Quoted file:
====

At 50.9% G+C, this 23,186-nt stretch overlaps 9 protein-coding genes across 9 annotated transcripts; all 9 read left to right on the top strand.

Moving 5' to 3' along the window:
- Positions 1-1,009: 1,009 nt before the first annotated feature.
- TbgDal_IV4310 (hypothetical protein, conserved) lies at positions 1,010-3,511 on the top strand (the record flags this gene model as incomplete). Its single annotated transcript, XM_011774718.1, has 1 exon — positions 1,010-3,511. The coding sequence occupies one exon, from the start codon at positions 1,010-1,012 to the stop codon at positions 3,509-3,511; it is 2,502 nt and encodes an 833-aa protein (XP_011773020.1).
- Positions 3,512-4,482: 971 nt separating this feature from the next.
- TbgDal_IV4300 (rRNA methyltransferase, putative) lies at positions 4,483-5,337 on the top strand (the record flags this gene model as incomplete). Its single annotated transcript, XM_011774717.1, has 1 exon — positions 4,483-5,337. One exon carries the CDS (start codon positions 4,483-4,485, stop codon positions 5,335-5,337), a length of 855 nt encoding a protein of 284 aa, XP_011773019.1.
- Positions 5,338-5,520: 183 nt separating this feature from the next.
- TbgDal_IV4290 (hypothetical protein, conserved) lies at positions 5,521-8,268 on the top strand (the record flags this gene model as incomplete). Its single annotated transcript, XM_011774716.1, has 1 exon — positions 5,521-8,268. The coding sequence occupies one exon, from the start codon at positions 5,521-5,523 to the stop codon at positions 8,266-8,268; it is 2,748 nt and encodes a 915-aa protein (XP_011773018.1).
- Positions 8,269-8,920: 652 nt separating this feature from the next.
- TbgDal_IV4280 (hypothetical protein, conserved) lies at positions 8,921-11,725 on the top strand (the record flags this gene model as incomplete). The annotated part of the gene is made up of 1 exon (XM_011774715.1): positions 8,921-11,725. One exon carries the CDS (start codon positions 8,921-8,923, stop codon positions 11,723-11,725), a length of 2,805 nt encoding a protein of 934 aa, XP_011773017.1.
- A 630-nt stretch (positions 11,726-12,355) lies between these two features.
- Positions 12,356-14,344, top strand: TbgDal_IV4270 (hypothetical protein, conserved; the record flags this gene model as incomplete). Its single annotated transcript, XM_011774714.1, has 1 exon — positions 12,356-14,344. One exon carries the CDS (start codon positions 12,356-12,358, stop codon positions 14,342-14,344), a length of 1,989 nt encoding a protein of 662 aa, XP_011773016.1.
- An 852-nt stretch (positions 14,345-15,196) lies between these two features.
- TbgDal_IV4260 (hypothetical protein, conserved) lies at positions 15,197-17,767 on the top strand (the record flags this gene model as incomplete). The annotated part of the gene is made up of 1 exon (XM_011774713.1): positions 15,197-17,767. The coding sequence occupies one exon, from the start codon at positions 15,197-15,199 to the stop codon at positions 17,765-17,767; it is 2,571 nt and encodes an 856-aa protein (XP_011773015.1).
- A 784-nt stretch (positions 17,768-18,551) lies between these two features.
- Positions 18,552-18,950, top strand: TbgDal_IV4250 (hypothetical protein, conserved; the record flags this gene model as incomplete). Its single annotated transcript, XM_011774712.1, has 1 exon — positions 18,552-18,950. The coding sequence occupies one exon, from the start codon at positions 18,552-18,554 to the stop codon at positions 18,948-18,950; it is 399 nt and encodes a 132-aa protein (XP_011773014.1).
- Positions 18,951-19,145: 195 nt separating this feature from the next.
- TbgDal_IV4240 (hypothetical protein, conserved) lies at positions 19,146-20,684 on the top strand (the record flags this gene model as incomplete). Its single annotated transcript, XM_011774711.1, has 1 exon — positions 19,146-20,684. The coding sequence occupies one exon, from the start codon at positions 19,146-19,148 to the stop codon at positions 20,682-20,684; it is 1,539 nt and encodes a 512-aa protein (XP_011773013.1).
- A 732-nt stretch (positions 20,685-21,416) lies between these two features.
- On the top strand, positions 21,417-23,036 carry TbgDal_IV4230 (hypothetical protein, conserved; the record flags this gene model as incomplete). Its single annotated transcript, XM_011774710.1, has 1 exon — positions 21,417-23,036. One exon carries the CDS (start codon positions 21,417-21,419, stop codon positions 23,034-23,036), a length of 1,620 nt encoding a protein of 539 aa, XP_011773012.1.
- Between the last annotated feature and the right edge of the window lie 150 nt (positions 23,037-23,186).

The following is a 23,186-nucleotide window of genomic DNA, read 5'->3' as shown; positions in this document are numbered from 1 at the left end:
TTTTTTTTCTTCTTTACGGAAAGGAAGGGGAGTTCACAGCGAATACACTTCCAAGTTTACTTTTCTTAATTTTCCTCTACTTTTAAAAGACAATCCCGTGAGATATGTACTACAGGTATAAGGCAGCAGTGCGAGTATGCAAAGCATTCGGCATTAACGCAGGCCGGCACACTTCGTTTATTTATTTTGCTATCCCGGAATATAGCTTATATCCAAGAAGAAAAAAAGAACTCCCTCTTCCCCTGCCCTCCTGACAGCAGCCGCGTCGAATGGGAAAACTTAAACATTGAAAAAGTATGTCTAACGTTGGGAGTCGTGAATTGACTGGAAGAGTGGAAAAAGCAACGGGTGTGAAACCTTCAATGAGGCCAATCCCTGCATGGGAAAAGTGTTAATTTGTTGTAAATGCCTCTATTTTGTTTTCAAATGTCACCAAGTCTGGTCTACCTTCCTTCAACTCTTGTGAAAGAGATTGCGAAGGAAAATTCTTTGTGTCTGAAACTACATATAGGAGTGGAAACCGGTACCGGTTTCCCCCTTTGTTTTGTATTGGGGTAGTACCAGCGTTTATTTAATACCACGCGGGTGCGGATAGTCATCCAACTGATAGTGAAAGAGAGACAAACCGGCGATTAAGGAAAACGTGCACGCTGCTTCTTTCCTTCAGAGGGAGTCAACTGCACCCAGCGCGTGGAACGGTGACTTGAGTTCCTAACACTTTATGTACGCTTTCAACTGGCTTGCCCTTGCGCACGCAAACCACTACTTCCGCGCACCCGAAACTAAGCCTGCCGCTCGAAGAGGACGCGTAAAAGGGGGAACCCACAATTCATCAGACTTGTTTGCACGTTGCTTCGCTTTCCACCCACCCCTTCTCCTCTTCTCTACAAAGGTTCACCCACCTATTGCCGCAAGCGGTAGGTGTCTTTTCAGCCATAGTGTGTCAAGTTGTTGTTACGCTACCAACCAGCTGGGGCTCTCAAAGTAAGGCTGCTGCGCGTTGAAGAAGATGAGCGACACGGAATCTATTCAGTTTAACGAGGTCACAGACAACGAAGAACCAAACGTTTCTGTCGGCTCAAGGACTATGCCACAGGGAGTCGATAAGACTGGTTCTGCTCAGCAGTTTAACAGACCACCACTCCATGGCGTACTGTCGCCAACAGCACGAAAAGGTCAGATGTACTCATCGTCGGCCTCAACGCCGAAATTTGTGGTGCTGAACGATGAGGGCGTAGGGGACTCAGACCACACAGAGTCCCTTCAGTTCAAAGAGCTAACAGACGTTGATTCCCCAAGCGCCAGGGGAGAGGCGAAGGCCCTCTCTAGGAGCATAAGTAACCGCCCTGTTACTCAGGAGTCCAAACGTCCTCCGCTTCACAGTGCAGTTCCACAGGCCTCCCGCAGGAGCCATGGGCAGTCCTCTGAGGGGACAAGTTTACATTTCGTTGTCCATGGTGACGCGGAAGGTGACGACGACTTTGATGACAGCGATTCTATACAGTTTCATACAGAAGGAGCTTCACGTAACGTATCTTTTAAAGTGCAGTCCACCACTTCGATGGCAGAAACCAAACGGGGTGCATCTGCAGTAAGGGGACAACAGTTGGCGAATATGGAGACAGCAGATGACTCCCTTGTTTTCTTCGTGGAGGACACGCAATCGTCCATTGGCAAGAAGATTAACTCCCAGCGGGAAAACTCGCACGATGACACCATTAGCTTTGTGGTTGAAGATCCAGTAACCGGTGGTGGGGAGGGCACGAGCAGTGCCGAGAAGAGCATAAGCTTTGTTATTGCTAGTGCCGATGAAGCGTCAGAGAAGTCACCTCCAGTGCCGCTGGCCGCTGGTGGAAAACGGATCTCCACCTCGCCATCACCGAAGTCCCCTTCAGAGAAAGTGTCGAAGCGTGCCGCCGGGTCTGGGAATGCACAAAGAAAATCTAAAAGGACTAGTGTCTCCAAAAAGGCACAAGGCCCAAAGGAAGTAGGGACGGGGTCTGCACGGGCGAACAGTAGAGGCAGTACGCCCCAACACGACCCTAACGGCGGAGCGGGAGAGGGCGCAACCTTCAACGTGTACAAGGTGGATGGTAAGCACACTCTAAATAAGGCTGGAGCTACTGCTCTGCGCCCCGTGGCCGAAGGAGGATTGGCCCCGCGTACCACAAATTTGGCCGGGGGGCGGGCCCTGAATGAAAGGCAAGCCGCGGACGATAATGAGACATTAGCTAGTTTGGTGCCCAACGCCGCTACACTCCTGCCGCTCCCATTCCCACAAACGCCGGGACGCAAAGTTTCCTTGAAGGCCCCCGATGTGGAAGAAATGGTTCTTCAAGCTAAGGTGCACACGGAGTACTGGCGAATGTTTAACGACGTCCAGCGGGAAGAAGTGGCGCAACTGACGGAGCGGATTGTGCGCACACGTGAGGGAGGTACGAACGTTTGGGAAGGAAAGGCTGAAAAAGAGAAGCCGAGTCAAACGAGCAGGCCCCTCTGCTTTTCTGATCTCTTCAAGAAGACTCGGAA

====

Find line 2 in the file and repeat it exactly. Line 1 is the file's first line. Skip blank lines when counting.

Moving 5' to 3' along the window: